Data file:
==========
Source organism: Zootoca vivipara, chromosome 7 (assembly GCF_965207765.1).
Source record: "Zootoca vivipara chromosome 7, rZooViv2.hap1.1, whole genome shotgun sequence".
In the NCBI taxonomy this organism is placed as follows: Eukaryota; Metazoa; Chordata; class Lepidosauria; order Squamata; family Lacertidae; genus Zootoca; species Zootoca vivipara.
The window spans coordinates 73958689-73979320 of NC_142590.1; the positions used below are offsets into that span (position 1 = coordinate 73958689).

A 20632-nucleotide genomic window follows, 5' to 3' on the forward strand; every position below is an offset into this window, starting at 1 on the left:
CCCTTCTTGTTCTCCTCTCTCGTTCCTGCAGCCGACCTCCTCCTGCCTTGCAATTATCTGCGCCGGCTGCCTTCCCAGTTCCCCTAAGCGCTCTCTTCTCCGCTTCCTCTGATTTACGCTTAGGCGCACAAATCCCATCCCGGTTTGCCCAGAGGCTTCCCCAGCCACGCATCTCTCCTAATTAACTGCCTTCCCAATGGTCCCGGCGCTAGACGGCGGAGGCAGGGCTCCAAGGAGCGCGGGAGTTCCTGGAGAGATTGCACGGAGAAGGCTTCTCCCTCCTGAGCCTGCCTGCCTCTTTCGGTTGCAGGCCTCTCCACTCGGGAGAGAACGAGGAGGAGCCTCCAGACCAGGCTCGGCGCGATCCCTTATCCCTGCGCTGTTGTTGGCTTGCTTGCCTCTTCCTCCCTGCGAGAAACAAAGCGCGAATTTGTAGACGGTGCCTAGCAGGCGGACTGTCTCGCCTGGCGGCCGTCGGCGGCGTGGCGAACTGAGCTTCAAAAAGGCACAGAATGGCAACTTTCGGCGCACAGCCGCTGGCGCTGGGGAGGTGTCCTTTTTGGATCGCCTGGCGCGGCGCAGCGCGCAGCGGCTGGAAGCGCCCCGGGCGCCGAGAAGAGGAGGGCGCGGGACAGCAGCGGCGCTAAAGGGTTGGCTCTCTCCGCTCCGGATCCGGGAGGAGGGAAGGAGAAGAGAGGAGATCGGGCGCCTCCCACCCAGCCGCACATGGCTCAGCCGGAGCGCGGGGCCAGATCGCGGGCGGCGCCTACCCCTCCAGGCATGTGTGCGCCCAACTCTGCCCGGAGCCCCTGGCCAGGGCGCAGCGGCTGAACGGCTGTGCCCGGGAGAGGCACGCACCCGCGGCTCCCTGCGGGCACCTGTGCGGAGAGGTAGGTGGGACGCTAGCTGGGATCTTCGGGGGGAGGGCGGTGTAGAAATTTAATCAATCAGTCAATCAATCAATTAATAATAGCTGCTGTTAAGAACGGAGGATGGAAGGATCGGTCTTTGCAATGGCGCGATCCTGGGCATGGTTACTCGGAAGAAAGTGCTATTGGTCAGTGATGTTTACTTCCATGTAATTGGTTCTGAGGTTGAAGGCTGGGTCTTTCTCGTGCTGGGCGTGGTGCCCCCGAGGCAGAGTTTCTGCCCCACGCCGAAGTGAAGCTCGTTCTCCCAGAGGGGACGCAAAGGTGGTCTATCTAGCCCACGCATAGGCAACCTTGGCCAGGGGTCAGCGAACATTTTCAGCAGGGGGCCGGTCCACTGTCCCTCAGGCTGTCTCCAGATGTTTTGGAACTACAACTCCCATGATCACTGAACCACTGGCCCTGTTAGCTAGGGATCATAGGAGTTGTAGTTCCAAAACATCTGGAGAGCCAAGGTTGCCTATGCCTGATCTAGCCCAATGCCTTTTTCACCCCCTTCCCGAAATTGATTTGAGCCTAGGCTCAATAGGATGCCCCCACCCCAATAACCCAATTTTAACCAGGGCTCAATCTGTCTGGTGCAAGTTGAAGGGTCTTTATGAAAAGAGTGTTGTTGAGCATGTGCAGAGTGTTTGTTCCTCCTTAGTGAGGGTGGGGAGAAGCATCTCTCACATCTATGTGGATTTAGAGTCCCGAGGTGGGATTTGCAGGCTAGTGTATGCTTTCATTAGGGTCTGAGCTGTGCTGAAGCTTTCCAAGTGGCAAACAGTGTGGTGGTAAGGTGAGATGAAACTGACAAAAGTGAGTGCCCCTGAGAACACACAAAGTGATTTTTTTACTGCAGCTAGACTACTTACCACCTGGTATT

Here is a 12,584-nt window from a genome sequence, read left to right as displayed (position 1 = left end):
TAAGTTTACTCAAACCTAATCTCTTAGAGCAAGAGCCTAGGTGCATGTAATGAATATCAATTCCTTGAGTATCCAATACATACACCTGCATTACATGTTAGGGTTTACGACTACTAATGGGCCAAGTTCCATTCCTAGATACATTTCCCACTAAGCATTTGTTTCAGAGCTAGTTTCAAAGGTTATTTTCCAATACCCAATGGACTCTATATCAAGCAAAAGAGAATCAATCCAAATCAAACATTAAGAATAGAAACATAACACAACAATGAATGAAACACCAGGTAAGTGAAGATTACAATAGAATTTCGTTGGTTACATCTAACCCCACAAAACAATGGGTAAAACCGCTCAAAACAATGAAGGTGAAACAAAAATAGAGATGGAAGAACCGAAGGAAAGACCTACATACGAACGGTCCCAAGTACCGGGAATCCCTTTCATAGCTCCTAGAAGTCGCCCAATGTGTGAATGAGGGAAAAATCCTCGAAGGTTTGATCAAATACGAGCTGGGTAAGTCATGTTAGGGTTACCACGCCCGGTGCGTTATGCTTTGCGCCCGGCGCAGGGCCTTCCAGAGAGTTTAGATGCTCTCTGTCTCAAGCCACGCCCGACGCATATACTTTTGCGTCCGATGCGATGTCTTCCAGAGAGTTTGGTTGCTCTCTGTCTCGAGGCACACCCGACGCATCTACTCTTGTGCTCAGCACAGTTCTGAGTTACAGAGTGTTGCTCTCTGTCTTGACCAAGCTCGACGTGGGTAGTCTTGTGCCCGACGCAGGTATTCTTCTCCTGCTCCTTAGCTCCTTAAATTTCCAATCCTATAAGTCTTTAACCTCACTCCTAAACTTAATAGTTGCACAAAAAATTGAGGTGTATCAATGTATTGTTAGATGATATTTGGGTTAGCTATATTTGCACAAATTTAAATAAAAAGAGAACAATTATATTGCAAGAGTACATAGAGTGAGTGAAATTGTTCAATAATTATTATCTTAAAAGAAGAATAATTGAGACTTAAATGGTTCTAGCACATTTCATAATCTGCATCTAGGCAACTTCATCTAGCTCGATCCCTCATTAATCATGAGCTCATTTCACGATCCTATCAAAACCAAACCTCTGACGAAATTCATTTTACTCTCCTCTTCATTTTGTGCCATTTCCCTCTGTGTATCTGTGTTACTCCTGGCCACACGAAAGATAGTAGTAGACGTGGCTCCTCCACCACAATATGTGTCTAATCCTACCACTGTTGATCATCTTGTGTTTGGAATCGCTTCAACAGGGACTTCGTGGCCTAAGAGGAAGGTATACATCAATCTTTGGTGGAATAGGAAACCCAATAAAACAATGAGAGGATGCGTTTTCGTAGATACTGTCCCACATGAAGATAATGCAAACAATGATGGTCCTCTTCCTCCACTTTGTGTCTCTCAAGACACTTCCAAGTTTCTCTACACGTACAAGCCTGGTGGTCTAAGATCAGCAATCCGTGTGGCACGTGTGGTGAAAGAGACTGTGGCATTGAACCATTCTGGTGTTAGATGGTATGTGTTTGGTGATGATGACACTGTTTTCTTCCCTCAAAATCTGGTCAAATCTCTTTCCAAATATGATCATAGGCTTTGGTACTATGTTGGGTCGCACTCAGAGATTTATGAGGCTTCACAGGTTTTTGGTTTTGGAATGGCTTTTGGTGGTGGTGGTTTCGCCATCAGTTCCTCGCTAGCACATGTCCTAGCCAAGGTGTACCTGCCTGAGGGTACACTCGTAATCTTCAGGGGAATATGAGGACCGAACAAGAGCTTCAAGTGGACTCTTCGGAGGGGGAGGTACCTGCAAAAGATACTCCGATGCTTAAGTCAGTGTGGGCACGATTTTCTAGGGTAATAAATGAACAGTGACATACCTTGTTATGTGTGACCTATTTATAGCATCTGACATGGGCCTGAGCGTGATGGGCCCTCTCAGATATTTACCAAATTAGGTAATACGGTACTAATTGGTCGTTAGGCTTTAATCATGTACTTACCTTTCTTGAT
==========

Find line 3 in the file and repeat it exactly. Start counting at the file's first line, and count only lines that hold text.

In the NCBI taxonomy this organism is placed as follows: Eukaryota; Metazoa; Chordata; class Lepidosauria; order Squamata; family Lacertidae; genus Zootoca; species Zootoca vivipara.